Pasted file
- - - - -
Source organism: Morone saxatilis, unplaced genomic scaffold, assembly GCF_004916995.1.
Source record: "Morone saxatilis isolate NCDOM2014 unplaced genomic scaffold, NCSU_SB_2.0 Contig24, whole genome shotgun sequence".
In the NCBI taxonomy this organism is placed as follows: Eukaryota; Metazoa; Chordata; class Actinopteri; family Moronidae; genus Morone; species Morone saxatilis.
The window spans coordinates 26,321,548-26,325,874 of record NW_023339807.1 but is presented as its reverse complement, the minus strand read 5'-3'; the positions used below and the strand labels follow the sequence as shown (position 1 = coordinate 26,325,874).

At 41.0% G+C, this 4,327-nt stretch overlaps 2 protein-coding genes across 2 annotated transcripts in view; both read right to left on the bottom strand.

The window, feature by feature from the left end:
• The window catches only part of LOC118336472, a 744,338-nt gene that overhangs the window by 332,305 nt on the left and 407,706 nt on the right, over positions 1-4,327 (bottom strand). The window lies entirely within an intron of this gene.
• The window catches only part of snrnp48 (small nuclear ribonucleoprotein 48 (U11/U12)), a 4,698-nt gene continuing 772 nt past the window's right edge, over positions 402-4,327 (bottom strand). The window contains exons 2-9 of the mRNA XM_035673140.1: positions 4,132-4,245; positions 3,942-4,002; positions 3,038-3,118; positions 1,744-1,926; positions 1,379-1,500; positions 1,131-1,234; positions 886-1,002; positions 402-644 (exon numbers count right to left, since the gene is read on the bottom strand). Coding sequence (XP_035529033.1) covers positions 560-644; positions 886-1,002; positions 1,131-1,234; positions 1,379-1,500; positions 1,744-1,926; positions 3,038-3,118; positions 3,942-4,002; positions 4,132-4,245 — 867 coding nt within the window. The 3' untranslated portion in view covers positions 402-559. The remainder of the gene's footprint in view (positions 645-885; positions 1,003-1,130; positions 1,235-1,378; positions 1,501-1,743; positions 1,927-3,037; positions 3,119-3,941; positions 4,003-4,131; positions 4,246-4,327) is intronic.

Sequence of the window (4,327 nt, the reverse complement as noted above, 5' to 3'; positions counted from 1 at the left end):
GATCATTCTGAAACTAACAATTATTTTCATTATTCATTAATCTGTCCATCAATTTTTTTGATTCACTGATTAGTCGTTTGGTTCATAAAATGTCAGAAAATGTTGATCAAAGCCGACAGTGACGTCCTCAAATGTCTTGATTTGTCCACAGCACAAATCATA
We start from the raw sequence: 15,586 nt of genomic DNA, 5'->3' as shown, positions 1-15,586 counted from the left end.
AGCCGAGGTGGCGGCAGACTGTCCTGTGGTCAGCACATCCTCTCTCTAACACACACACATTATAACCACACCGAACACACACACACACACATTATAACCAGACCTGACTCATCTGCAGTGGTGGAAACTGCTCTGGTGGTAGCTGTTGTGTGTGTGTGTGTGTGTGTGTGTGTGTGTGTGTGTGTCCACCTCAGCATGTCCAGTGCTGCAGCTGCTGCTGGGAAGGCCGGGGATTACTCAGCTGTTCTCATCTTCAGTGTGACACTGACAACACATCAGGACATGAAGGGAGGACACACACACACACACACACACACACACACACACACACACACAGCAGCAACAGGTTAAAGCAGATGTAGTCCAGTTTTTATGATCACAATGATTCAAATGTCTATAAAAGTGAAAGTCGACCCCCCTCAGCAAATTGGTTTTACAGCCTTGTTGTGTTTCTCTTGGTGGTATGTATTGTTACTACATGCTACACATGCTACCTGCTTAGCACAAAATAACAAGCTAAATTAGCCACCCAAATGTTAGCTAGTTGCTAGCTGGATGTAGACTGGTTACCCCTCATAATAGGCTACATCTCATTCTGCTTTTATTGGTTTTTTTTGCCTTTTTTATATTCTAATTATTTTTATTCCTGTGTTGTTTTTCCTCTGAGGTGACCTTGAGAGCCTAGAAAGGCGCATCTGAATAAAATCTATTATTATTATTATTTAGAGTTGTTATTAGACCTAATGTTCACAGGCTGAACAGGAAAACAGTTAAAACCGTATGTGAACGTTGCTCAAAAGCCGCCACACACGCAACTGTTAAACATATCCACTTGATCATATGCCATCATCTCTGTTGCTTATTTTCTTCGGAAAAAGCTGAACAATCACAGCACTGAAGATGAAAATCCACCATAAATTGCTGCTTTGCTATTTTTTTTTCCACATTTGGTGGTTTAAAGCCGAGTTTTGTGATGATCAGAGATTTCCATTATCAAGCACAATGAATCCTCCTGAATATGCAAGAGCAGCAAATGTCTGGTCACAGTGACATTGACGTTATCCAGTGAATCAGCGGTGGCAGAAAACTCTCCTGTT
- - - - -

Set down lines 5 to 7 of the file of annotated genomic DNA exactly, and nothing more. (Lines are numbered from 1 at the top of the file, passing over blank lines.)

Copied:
At 41.0% G+C, this 4,327-nt stretch overlaps 2 protein-coding genes across 2 annotated transcripts in view; both read right to left on the bottom strand.

The window, feature by feature from the left end:
• The window catches only part of LOC118336472, a 744,338-nt gene that overhangs the window by 332,305 nt on the left and 407,706 nt on the right, over positions 1-4,327 (bottom strand). The window lies entirely within an intron of this gene.